Home Finance Preparing For Your Tax Return

Preparing For Your Tax Return


Eric Weinstein is a Certified Public Accountant who recently relocated to the Commack/Dix Hills area, where he provides accounting services to 
individuals and small businesses. He is a professor of accounting and business at Suffolk County Community College, and has authored five college textbooks on a variety of topics, including Payroll Accounting. He is enjoying meeting new clients in the area, and can be reached via phone at 516-662-7165, and e-mail at weinstee@yahoo.com. 

With the April 18th tax deadline fast-approaching it is time to turn our attention to personal tax returns. Collecting what is needed can be overwhelming but if you follow the information below you can simplify the tax preparation process and eliminate any trepidation you have about completing your return.

• 2014 Personal Tax Return: Hopefully you have retained a copy of your prior-year tax return. If you are unable to locate the 2014 tax return, be certain to have personal information (names, social security numbers, address) readily available. You may also want to bring your bank account and routing numbers, both of which can be found on a blank check.

• W-2 Forms, 1099 Forms & 1098 Forms: Your employer is required to provide you with Form W-2, which summarizes both your 2015 earnings and amounts withheld from your pay, as of February 1, 2016. Form 1099 summarizes other earnings including those you have generated as an independent contractor, interest, social security benefits, etc. The different versions of Form 1098 summarize amounts you have paid. These include mortgage interest, student loan interest, and tuition expenses. Both Form 1099 & most versions of Form 1098 must be provided to you by February 1, 2016.

• Listing of Monies Paid: There are other amounts that you may have paid during the year, and which can influence your total tax owed. These include retirement plan contributions, student loan interest, childcare costs, investment interest expenses, donations, medical expenses, and real estate taxes paid. Compile any tax documents you receive that relate to these amounts, and bring both totals and supporting documentation for all others that apply.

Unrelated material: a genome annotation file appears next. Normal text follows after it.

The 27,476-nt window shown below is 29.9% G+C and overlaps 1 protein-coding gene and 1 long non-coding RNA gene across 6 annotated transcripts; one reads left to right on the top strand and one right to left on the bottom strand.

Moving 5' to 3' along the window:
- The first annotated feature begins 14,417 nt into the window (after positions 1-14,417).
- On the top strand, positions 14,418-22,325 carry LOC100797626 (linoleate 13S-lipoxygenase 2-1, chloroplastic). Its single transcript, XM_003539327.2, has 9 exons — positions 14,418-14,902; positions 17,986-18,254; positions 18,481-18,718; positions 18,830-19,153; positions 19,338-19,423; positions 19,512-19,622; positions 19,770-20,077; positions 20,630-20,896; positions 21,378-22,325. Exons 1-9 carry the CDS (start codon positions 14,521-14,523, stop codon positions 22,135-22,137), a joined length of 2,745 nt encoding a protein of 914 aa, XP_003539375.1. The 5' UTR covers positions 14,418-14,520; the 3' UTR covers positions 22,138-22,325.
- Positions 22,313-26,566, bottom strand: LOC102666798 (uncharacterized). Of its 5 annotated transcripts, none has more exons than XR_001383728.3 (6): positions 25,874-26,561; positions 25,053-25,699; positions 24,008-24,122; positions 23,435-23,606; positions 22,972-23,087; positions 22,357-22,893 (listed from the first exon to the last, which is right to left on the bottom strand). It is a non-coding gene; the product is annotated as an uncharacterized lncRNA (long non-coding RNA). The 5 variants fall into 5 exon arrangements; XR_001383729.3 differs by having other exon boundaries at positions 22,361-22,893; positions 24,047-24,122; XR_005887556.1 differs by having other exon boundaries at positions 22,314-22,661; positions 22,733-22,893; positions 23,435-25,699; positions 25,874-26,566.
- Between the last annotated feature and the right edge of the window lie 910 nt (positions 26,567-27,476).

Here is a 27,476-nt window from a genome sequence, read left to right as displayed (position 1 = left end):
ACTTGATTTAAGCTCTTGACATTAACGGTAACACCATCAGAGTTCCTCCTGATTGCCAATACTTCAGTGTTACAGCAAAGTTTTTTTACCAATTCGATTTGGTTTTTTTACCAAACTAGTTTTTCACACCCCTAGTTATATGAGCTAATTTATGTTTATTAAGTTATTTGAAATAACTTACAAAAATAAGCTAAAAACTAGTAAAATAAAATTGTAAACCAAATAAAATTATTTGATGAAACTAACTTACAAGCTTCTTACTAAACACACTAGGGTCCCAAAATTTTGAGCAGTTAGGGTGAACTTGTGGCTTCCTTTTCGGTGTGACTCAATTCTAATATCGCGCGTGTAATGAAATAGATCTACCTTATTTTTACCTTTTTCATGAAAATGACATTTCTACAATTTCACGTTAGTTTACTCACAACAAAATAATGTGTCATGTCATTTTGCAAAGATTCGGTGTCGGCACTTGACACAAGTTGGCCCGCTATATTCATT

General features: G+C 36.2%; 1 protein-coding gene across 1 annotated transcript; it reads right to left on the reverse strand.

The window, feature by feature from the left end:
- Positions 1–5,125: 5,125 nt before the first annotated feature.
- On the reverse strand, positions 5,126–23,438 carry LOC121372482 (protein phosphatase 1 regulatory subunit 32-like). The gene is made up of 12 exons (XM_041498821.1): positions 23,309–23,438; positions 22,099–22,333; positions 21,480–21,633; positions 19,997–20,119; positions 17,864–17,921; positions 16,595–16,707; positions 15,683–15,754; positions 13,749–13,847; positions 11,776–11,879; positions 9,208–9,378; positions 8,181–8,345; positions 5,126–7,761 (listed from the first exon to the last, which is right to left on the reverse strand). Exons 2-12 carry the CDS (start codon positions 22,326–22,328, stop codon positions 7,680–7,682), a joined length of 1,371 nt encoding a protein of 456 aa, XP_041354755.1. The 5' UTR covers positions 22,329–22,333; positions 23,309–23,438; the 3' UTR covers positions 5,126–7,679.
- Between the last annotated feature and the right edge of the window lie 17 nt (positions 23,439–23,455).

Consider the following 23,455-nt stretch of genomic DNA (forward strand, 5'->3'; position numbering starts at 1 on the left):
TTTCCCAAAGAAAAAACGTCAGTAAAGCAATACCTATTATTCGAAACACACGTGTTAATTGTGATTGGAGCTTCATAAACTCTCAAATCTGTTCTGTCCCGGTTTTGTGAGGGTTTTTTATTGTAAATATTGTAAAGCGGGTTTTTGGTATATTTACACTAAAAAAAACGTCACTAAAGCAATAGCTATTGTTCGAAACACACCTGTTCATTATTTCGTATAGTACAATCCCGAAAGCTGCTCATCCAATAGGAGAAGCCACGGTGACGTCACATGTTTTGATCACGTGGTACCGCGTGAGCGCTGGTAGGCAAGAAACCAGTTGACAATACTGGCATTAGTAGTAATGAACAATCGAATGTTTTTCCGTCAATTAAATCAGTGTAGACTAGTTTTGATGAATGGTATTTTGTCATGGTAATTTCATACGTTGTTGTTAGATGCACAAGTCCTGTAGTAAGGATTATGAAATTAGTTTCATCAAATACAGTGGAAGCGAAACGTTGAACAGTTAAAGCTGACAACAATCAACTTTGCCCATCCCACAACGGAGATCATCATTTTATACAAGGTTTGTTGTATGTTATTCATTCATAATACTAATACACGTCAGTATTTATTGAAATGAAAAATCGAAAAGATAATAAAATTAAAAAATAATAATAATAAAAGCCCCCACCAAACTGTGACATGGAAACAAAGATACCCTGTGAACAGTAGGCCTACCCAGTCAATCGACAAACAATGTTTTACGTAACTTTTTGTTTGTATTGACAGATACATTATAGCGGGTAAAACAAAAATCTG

• Schedule K-1: If you are the owner of a business (either full or in part) then upon the completion of the corporate tax return (which is due by March 15th) you will receive a schedule K-1 showing your portion of the profit or loss. This amount must then be included on your personal tax return.

• Overview of Significant Life Events: Certain major life events will be impactful on your tax return. Among these are marriage, divorce, birth, death, adoption, casualty losses (a home fire, for example) and/or theft of personal property. You should make your tax preparer aware of any of these events that occurred during 2015.

While other information may be necessary, often these items are sufficient. The completion of your personal tax return need not be a nerve-wracking experience. If, after reviewing the above list, you have any questions, contact your accountant. A quick conversation should clear up any questions you may have.

 

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